Recently, the musicians of the world-renowned Chicago Symphony went out on strike. As music is rarely a front-page issue, I had not heard about this until reading of it today at the site linked here.
Evidently, local press in Chicago printed many comments critical of the musicians' union. As a former and to-be member of the American Federation of Musicians I can attest to the fact that the musicians' union helps to provide a minimum level of support for musicians.
And as the author says here, it is all about power. Anyone who has been employed, especially in a large corporation knows what it means to be in the loop or out of the loop regarding such issues as how the corporation's money is spent, for example. A union, then, restores some sense of balance in the relationship, helps assure a minimum salary, and supports contributions to pension plans.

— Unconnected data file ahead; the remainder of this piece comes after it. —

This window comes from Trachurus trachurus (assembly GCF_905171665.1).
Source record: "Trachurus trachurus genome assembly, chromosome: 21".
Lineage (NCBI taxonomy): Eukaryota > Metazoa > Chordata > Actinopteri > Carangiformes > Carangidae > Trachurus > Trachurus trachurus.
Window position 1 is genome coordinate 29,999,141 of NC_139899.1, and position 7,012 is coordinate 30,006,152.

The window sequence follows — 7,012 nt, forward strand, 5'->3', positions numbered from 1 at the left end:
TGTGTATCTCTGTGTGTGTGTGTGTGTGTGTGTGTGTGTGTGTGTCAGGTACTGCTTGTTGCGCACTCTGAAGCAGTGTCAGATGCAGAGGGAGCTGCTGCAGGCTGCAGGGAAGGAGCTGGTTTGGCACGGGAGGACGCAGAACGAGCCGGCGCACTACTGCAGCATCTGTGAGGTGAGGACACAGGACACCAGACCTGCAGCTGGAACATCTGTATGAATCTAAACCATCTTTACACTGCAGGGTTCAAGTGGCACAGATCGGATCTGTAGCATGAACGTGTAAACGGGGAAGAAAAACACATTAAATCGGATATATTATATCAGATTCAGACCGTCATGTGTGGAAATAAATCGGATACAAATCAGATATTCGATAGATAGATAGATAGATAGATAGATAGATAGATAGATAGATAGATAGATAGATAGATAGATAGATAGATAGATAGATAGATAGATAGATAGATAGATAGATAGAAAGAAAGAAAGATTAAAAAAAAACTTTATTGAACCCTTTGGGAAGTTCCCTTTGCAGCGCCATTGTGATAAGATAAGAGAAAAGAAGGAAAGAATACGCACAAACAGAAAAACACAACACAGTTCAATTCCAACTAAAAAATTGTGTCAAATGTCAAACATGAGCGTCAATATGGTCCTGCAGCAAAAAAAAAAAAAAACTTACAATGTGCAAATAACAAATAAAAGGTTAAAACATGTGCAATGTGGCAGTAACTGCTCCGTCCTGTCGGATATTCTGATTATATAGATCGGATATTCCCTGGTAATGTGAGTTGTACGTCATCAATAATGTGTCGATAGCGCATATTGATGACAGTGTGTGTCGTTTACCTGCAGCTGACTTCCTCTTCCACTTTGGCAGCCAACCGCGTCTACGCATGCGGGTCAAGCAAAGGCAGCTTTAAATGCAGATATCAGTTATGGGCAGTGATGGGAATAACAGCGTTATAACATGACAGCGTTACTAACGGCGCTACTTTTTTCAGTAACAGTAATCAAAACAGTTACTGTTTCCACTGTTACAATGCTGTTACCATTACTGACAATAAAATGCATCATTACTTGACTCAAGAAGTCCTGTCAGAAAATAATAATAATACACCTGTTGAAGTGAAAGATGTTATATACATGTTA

Working in a major symphony orchestra is very rewarding, but it is very much a job. Musicians at this level must practice at home, usually balancing this with teaching, and family duties. Like anyone else who has a degree, younger musicians must re-pay loans. If you think "sawing away" at a string instrument for several hours a day isn't work, I don't know what is. And to be able to keep feeling the music no matter what is going on in one's personal life is an absolute triumph!
As a fellow musician, I can speak for the physical wear and tear on the part of the musician. And I can speak for the other stresses musicians endure. Yes, the rewards of music are wonderful, but high-level musicians deserve fair pay just like any major professional sports athlete.
Debating a Symphony Strike